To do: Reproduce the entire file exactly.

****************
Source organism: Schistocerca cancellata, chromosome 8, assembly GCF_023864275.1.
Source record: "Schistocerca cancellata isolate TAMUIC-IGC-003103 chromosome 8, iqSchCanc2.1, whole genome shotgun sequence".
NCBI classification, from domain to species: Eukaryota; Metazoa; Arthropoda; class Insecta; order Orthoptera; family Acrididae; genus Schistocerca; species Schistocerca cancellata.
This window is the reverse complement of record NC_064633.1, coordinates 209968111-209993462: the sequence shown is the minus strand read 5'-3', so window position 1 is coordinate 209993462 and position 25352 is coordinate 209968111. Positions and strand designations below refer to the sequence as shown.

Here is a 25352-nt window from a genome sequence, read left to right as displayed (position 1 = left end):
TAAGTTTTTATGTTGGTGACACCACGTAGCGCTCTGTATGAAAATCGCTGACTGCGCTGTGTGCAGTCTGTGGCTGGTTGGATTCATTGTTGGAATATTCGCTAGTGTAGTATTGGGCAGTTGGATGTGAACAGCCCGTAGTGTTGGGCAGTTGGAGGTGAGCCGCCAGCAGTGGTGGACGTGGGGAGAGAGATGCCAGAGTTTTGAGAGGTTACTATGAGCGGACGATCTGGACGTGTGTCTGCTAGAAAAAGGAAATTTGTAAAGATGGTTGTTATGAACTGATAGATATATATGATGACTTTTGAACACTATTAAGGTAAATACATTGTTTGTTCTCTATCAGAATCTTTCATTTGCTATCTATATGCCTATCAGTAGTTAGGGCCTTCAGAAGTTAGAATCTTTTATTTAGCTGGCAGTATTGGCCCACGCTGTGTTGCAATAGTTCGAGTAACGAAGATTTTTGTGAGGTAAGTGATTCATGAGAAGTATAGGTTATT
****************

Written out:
Source organism: Schistocerca cancellata, chromosome 8, assembly GCF_023864275.1.
Source record: "Schistocerca cancellata isolate TAMUIC-IGC-003103 chromosome 8, iqSchCanc2.1, whole genome shotgun sequence".
NCBI classification, from domain to species: Eukaryota; Metazoa; Arthropoda; class Insecta; order Orthoptera; family Acrididae; genus Schistocerca; species Schistocerca cancellata.
This window is the reverse complement of record NC_064633.1, coordinates 209968111-209993462: the sequence shown is the minus strand read 5'-3', so window position 1 is coordinate 209993462 and position 25352 is coordinate 209968111. Positions and strand designations below refer to the sequence as shown.

Here is a 25352-nt window from a genome sequence, read left to right as displayed (position 1 = left end):
TAAGTTTTTATGTTGGTGACACCACGTAGCGCTCTGTATGAAAATCGCTGACTGCGCTGTGTGCAGTCTGTGGCTGGTTGGATTCATTGTTGGAATATTCGCTAGTGTAGTATTGGGCAGTTGGATGTGAACAGCCCGTAGTGTTGGGCAGTTGGAGGTGAGCCGCCAGCAGTGGTGGACGTGGGGAGAGAGATGCCAGAGTTTTGAGAGGTTACTATGAGCGGACGATCTGGACGTGTGTCTGCTAGAAAAAGGAAATTTGTAAAGATGGTTGTTATGAACTGATAGATATATATGATGACTTTTGAACACTATTAAGGTAAATACATTGTTTGTTCTCTATCAGAATCTTTCATTTGCTATCTATATGCCTATCAGTAGTTAGGGCCTTCAGAAGTTAGAATCTTTTATTTAGCTGGCAGTATTGGCCCACGCTGTGTTGCAATAGTTCGAGTAACGAAGATTTTTGTGAGGTAAGTGATTCATGAGAAGTATAGGTTATT